Considerations for Medical Professionals Navigating Open Medical Records

Novel patient access to electronic medical records, granted by the 21st Century Cures Act, allows individuals greater insight into their own health documents—but also brings new complexity to record management.

In the past, many patients had access to portals that allowed individuals to book appointments or view lab results, but complete notes from physicians were not visible. As of April 5, 2021, federal law granted patients full access to this information.

This change has some clear benefits: The access to information helps patients become more informed about and engaged in their own healthcare. Patients feel empowered by the new knowledge and can have more meaningful discussions with their doctors. On the other hand, physicians have raised concerns:

  • What happens when patients receive bad news from a computer screen, rather than a professional with whom they have a personal relationship?
  • How can privacy be maintained—particularly when dealing with adolescents?
  • What happens when patients identify errors in their charts?

At MLMIC, we’ve been following the latest developments related to this topic and have identified a few considerations that may help physicians and healthcare providers navigate this new frontier.

One common criticism of the new federal law is that patients may experience increased distress after receiving bad news through a portal, rather than a personal conversation with their physician. However, MedPage Today‘s Cheryl Clark explains there’s a simple workaround: “Doctors can simply ask their patients in advance if they want the results withheld until the doctor can deliver the results directly, with delayed posting electronically. If the patient agrees, the doctor is not in danger of violating the Information Blocking rule.”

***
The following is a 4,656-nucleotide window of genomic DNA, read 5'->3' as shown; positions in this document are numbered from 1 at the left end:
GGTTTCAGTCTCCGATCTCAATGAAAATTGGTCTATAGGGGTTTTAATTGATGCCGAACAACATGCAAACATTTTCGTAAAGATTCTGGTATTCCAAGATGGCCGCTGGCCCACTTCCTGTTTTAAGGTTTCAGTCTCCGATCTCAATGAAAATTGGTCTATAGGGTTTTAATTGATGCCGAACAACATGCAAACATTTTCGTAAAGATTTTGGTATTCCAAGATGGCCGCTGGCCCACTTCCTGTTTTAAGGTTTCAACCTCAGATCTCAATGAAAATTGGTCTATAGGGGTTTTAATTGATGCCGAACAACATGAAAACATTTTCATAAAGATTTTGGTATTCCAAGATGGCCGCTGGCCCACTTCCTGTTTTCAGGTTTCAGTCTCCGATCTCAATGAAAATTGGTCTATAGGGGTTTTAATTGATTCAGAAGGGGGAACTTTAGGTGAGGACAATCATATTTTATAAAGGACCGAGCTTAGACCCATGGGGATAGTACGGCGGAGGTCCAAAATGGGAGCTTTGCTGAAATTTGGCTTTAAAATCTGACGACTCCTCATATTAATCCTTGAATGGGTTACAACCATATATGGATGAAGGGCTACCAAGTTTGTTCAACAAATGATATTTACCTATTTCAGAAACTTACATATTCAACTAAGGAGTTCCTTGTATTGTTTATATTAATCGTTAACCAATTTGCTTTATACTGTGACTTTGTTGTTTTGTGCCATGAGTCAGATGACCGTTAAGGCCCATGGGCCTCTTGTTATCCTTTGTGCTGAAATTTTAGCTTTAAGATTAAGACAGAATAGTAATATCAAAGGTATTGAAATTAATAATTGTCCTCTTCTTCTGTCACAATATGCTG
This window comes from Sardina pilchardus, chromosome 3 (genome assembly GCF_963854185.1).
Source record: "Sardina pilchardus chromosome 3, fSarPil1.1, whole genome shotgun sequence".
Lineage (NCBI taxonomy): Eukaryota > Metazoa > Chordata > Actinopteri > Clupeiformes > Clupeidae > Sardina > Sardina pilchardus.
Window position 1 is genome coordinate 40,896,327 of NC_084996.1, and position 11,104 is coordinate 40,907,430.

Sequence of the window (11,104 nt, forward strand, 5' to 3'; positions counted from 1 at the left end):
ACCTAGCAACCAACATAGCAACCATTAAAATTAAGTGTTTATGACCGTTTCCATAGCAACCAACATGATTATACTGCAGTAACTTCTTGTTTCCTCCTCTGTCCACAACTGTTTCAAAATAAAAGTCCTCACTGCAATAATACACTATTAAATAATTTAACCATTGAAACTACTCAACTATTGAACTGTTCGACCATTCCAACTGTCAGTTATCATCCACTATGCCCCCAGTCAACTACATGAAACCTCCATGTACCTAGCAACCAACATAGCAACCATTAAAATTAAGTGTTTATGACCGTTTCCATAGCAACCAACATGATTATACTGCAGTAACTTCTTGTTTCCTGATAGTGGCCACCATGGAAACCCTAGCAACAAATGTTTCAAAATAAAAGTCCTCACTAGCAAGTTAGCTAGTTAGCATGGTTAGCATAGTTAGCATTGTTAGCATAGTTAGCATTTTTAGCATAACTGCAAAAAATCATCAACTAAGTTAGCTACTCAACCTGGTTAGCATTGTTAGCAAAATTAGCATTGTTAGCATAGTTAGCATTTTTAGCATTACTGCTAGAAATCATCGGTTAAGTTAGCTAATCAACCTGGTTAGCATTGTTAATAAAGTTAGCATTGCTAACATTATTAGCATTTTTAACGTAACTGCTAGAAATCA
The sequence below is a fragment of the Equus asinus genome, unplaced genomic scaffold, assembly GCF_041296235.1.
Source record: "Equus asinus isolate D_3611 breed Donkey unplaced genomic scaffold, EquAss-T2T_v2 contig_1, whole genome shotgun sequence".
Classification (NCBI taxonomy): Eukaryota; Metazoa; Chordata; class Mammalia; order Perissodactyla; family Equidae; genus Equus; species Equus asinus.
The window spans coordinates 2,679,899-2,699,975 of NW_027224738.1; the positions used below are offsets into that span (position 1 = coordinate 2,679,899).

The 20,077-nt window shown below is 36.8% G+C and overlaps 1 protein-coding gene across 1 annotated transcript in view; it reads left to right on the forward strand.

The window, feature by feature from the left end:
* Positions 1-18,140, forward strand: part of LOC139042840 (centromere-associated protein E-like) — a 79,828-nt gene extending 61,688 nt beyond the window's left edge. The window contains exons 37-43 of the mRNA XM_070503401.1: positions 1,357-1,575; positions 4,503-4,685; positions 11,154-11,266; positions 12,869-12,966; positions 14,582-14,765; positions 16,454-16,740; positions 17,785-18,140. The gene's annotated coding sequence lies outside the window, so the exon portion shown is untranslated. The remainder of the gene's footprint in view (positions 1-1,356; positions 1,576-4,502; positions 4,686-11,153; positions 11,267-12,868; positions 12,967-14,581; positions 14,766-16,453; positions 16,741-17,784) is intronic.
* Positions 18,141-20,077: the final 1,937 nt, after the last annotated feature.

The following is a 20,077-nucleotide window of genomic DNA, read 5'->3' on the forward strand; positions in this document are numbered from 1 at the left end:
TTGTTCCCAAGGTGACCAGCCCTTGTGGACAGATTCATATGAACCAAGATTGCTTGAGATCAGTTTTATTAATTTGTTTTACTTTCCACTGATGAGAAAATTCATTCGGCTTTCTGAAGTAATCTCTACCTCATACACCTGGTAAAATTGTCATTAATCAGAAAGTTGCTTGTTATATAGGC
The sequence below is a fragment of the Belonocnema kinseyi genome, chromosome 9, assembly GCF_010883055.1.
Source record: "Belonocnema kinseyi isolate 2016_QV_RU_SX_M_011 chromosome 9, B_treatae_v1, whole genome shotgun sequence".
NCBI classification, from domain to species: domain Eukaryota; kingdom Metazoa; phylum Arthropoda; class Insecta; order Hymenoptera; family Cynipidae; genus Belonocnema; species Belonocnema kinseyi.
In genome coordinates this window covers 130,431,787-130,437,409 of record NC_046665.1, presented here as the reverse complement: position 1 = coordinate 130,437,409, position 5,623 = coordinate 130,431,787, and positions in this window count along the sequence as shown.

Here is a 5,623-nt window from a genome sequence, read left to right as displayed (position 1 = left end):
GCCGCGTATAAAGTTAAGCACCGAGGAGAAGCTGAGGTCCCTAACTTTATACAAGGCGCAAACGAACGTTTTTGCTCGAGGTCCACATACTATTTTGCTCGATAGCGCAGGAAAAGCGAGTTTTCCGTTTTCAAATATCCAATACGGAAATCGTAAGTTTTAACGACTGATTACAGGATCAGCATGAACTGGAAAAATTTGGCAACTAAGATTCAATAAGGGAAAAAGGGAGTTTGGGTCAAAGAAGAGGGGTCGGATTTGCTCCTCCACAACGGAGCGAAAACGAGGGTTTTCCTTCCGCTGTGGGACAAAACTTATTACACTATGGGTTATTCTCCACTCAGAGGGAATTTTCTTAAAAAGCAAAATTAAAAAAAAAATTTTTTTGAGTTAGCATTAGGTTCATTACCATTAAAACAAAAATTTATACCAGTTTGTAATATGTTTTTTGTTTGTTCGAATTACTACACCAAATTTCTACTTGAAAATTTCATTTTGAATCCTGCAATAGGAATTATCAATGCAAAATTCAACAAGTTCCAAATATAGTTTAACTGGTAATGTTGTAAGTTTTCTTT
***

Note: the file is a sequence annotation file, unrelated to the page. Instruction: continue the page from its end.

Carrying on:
Another concern associated with open medical records is the gray area surrounding patient portal accounts for teenagers. “On the one hand, the teenager is technically still a child with a parent or legal guardian acting as that child’s healthcare proxy,” writes Patient Engagement HIT’s Sara Heath. “But teens are also quickly approaching adulthood, developing their own personal autonomy and responsibility while beginning to encounter more personal health matters. Having their parents or guardians review their patient portals could be a breach of that autonomy.” As a solution, hospitals and healthcare systems have created proxy patient portal accounts—but guardians sometimes bypass these, jeopardizing both privacy and compliance.

As patients become more engaged in their own medical records, another concern arises when individuals detect errors in their charts. As Clark explains in a Medpage Today article, patients can request changes, but these are time consuming and can also be rejected by the healthcare provider. “Then there’s the question of who is responsible for actually making the fix and whether there even is a process,” she writes.

To account for these issues, hospitals and healthcare facilities should carefully examine policies and procedures related to open medical records and develop strategies, such as patient education programs, to maximize benefits while minimizing risks. MLMIC will continue to monitor emerging trends and challenges related to open medical records.

We also recommend that our insureds revisit our Risk Management Tip on minimizing errors associated with electronic health records.